Poetry | December 01, 1992

Winner of the 1992 Editors’ Prize for Poetry

i. from Fukuoka to Kagoshima


Bottom to top, blue fills

the windowpane across

the aisle as though our


train rode on water. Where

narrow strips of land interpose

between the tracks and the sea,


carp tails rise out of roof

slates, turn into dragons or

phoenixes. In our window, small


houses crowd against the steep

mountainside, stopping all that

green from cascading down to


sea in one sweep of eloquence.


ii. Kagoshima


Sakurajima stretches across the panelled

windows of the restaurant, large as a close-up


at an outdoor flick, a desperado

with a smoking gun. While the young sip


coffee on this fifth floor, eye-level to

volcanic disasteer, grandmothers walk past


store displays below with umbrellas open to

the mid-day sun. At their feet, white dust


accumulates: witness to the dangers they’ve

known. All week, ashes fall like memory


on the statue of Saigo Takamori, a hero of

sweet failures.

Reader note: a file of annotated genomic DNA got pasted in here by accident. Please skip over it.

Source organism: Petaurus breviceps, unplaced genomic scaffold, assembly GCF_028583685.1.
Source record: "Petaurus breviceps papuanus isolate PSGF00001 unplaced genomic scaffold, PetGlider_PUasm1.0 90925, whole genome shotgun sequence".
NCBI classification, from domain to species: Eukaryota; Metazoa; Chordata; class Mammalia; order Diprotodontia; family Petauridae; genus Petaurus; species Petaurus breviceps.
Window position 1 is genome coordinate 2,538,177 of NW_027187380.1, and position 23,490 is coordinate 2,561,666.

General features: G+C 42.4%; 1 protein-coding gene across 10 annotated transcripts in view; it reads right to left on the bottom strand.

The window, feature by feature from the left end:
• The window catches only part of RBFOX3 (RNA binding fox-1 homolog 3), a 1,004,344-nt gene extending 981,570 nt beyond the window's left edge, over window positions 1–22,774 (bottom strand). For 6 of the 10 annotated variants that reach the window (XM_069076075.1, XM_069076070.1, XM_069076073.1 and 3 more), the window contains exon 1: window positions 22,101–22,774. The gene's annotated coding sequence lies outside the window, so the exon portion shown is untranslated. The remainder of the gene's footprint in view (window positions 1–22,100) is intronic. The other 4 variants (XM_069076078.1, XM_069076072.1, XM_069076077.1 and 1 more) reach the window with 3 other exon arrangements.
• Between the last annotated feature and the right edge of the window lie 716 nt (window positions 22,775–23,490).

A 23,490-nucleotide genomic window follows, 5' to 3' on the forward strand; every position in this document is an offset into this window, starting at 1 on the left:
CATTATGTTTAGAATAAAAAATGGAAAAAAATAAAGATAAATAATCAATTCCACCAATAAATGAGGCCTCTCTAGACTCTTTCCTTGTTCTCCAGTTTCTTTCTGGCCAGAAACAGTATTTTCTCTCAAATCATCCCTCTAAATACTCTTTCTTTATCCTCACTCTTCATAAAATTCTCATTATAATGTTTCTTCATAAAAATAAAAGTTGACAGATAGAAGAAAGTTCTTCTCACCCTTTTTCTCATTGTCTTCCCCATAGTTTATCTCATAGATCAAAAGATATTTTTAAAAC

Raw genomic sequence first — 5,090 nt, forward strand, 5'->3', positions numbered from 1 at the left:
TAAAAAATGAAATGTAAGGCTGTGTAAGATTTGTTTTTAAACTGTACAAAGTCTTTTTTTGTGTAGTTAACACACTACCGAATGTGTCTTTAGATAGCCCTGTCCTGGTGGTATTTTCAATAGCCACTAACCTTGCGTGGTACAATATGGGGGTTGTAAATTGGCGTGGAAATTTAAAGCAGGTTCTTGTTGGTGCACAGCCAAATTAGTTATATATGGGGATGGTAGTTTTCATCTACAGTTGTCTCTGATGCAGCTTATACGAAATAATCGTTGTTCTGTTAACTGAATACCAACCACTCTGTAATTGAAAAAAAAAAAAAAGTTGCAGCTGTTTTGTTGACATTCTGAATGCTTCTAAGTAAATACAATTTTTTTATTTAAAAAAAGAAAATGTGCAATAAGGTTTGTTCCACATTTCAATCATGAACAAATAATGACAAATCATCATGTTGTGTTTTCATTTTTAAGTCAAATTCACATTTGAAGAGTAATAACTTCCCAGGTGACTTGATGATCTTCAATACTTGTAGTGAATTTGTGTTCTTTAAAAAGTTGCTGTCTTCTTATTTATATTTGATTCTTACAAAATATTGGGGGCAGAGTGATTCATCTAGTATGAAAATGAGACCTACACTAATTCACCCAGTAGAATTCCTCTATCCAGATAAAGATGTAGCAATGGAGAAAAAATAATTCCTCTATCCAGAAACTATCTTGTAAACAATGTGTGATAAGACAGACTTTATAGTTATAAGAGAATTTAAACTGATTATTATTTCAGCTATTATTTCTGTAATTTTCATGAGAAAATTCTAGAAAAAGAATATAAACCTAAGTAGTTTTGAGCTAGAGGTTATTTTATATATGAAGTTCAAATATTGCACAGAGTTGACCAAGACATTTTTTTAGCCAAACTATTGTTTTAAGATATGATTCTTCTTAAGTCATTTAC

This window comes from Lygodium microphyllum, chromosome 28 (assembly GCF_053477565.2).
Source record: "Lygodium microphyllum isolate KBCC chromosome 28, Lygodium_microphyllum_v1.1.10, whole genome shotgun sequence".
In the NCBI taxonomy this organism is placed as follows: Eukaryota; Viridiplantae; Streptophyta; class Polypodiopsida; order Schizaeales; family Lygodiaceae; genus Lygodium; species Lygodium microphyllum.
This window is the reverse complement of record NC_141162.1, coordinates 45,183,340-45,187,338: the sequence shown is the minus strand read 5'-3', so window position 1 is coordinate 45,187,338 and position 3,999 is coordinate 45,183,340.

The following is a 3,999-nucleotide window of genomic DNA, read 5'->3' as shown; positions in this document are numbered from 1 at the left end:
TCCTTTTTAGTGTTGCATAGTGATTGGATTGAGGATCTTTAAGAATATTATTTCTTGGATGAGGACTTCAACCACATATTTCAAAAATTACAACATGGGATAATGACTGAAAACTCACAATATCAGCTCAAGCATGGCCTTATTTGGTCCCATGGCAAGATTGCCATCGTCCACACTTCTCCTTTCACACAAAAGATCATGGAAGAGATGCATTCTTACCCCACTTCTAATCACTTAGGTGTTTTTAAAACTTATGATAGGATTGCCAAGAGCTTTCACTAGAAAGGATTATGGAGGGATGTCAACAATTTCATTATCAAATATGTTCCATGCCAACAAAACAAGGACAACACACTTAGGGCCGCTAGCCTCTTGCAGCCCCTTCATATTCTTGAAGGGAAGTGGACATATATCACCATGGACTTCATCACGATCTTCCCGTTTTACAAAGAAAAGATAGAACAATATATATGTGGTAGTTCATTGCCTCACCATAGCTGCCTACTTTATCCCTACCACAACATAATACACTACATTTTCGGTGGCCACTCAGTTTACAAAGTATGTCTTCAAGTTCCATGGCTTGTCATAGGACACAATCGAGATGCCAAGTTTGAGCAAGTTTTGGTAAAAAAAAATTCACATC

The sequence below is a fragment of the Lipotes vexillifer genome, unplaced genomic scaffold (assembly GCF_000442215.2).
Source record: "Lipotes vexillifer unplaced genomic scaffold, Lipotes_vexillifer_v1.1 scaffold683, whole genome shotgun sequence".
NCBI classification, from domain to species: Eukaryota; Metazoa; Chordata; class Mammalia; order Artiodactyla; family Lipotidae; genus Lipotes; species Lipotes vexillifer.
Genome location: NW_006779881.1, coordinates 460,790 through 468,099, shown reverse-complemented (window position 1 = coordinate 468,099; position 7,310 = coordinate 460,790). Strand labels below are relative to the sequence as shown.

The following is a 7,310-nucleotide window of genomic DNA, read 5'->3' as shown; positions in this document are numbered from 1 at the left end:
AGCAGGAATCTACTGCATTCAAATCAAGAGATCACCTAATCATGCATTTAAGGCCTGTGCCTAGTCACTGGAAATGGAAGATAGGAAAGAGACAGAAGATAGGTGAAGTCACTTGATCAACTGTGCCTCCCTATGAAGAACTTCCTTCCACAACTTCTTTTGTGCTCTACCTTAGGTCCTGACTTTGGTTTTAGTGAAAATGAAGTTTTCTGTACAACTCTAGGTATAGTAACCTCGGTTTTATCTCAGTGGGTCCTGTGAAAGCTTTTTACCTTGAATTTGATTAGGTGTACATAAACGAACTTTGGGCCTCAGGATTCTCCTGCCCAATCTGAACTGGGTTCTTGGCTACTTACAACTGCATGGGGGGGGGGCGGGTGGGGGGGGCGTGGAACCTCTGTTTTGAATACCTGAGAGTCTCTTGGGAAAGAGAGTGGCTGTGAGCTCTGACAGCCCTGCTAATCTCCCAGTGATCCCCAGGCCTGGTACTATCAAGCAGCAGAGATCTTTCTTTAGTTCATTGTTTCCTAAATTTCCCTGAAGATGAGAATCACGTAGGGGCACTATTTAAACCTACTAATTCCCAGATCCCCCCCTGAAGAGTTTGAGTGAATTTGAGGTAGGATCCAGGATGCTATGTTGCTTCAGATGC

iii. Hiroshima


In the Peace Memorial Park,

umbrellas of school children

blossom yellow, identical


among rain-washed statues,

thousand cranes gleaming like

wet gladioli. Inside


the museum, singed blouses

guard the numerous shelves of

displayable pain: glass pulled


from burnt skin, yellowed toenails

curved to the tip, watches precise

on the fatal moment. Around


the diorama of the city

intact before the bomb, children

point out the buildings that still


remain near their houses. At

eight or nine, how could they know

that whole forests and villages have


burnt since? Six hundred meters

below the epicenter, the words

engraved in stone promise


that the mistake shall not

be repeated but fail to

say whether the mistake


is the bomb or the War,

or all war. Though we ask

the dead to rest in peace,


we gloss over the core of their

tragedy: they have died for

the wrong cause. We prefer to


see them like the rock turned

partially to glass by the flash

and made sadly beautiful–


another sweet failure to

mourn. The peace goddess is sick

with mutation, her arms


freeze in a bodhisattva

greeting while her angel wings beat

beneath the Hindu head-dress. God


help us, someone’s written

in the museum guest book before

me. What god can help us if we

ride the waters of easy

pain while the houses holding up

the mountainside turn solemn


under their burden?

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